Another man came on the line. When would the President talk to us, he charged. At least we voted him into office, so he has a moral duty to talk to us. He said he was a school principal, and he talks to his students every morning at the assembly hall.

Wrong premise. Wrong conclusion. You can’t parallel a President leading 200 million diverse people with a principal superintending over less than 500 or 1,000 students, who were even half paying attention, or giggling, and poking fun at the shoes or shirt, or tummy of the man talking to them.

Now, this narrative of ‘he must talk to us’ is a common one in the country. I’d responded to it more times than I could remember. But what made it a bit irksome last week was the fact that the President had just made three major national broadcasts over the previous four weeks. And here was a man commanding him to ‘come and talk to us’ once again.

I threw my own jab. Why was the man sounding like a broken record, repeating itself endlessly? Before the series of national broadcasts started, you said President Buhari was not talking on the COVID-19 pandemic, when he had set up a team of experts and professionals, who were handling the emergency adequately, and briefing Nigerians daily. Then he makes three broadcasts, and you still say he’s not talking. He must do a media chat. You want a talkative President? Soon, you would say again that he talks too much.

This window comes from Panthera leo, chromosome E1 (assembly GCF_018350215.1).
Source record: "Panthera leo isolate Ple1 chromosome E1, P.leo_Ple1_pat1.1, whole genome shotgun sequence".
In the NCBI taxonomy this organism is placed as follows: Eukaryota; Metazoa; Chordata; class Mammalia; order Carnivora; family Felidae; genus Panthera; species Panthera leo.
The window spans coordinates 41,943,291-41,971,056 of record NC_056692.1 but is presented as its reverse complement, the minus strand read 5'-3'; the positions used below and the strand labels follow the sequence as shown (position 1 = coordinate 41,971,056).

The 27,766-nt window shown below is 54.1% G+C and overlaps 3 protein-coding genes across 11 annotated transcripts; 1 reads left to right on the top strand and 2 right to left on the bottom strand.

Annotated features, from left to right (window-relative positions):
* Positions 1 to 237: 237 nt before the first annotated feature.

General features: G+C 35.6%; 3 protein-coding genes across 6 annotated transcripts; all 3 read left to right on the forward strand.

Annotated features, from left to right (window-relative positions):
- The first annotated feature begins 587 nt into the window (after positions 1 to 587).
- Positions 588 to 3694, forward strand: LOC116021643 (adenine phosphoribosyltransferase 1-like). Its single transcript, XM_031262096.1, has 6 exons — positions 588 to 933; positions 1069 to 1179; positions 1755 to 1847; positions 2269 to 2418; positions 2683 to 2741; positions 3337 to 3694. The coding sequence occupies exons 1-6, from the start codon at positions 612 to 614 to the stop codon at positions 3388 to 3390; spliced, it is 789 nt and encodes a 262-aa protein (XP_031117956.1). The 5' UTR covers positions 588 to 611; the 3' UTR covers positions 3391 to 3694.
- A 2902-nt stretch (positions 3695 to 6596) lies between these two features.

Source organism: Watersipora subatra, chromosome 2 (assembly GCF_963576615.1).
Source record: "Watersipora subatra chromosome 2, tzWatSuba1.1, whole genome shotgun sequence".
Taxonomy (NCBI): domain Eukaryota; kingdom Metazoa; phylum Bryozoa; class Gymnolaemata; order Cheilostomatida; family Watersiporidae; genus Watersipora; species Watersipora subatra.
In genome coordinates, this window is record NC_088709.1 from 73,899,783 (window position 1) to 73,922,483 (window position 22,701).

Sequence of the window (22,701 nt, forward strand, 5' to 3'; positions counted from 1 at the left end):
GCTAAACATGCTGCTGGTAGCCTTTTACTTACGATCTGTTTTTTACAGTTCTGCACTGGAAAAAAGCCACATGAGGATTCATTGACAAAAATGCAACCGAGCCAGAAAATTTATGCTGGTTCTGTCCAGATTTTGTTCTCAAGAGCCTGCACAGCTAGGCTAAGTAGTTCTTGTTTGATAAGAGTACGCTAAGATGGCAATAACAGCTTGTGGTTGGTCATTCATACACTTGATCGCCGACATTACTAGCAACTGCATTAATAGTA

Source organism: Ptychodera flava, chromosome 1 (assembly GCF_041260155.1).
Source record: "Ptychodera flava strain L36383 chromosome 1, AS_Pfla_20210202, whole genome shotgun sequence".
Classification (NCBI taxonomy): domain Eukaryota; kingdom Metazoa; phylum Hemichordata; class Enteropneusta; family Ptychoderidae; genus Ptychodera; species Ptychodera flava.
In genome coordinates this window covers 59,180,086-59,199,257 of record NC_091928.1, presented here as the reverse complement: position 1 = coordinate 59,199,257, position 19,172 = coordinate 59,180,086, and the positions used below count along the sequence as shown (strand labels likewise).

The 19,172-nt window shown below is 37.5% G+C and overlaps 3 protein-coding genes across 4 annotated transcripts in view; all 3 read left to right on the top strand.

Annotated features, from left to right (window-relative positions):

I explained that it was not the President’s style to chirrup like a cockatoo. He is a man of few words, who preferred action to words. I even pleaded that we should understand the nature of the man we have elected to lead us, and let him do the work.

You know what? If it was former President Olusegun Obasanjo that had come under the ‘you must talk to us’ barrage like that, and on live television, he would have first cleared his throat noisily, adjusted himself in his seat, and then bellowed:

“And who are you, that I must talk to you? I say who the hell are you? Who is your father? Who is your father’s father, that you are commanding me to talk to you? Were you born when we fought a Civil War to keep this country together? Where was your father when I received the instrument of surrender from the Biafra Forces? Don’t come here and tell me nonsense. Talk to us, my foot!”

But President Buhari would not upbraid anyone like that. He rather keeps his peace. And some people have now taken liberty for license, till they begin to sound like broken records. Yes, no apologies. That’s how they sound.